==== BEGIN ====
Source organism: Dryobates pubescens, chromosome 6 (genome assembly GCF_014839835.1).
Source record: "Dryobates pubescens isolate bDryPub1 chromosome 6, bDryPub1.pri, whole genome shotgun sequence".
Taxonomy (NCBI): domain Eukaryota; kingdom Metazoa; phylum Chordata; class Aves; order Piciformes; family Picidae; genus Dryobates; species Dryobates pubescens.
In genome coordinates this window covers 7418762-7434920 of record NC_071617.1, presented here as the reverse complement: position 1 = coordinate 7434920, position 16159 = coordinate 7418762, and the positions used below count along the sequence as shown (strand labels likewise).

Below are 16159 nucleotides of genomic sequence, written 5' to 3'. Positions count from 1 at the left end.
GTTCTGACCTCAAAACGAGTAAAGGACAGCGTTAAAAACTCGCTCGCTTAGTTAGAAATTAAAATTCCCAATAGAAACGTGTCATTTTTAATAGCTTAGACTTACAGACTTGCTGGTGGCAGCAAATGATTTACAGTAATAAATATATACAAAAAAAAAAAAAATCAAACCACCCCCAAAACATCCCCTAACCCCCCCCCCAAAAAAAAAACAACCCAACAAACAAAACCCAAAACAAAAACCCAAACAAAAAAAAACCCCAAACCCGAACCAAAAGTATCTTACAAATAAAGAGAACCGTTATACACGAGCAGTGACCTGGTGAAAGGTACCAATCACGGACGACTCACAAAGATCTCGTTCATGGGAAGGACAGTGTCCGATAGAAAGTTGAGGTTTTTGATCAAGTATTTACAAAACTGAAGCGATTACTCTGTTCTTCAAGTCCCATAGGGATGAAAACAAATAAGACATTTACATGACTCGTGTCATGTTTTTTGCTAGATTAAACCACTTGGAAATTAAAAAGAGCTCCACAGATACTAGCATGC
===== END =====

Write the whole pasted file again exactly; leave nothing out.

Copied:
Source organism: Dryobates pubescens, chromosome 6 (genome assembly GCF_014839835.1).
Source record: "Dryobates pubescens isolate bDryPub1 chromosome 6, bDryPub1.pri, whole genome shotgun sequence".
Taxonomy (NCBI): domain Eukaryota; kingdom Metazoa; phylum Chordata; class Aves; order Piciformes; family Picidae; genus Dryobates; species Dryobates pubescens.
In genome coordinates this window covers 7418762-7434920 of record NC_071617.1, presented here as the reverse complement: position 1 = coordinate 7434920, position 16159 = coordinate 7418762, and the positions used below count along the sequence as shown (strand labels likewise).

Below are 16159 nucleotides of genomic sequence, written 5' to 3'. Positions count from 1 at the left end.
GTTCTGACCTCAAAACGAGTAAAGGACAGCGTTAAAAACTCGCTCGCTTAGTTAGAAATTAAAATTCCCAATAGAAACGTGTCATTTTTAATAGCTTAGACTTACAGACTTGCTGGTGGCAGCAAATGATTTACAGTAATAAATATATACAAAAAAAAAAAAAATCAAACCACCCCCAAAACATCCCCTAACCCCCCCCCCAAAAAAAAAACAACCCAACAAACAAAACCCAAAACAAAAACCCAAACAAAAAAAAACCCCAAACCCGAACCAAAAGTATCTTACAAATAAAGAGAACCGTTATACACGAGCAGTGACCTGGTGAAAGGTACCAATCACGGACGACTCACAAAGATCTCGTTCATGGGAAGGACAGTGTCCGATAGAAAGTTGAGGTTTTTGATCAAGTATTTACAAAACTGAAGCGATTACTCTGTTCTTCAAGTCCCATAGGGATGAAAACAAATAAGACATTTACATGACTCGTGTCATGTTTTTTGCTAGATTAAACCACTTGGAAATTAAAAAGAGCTCCACAGATACTAGCATGC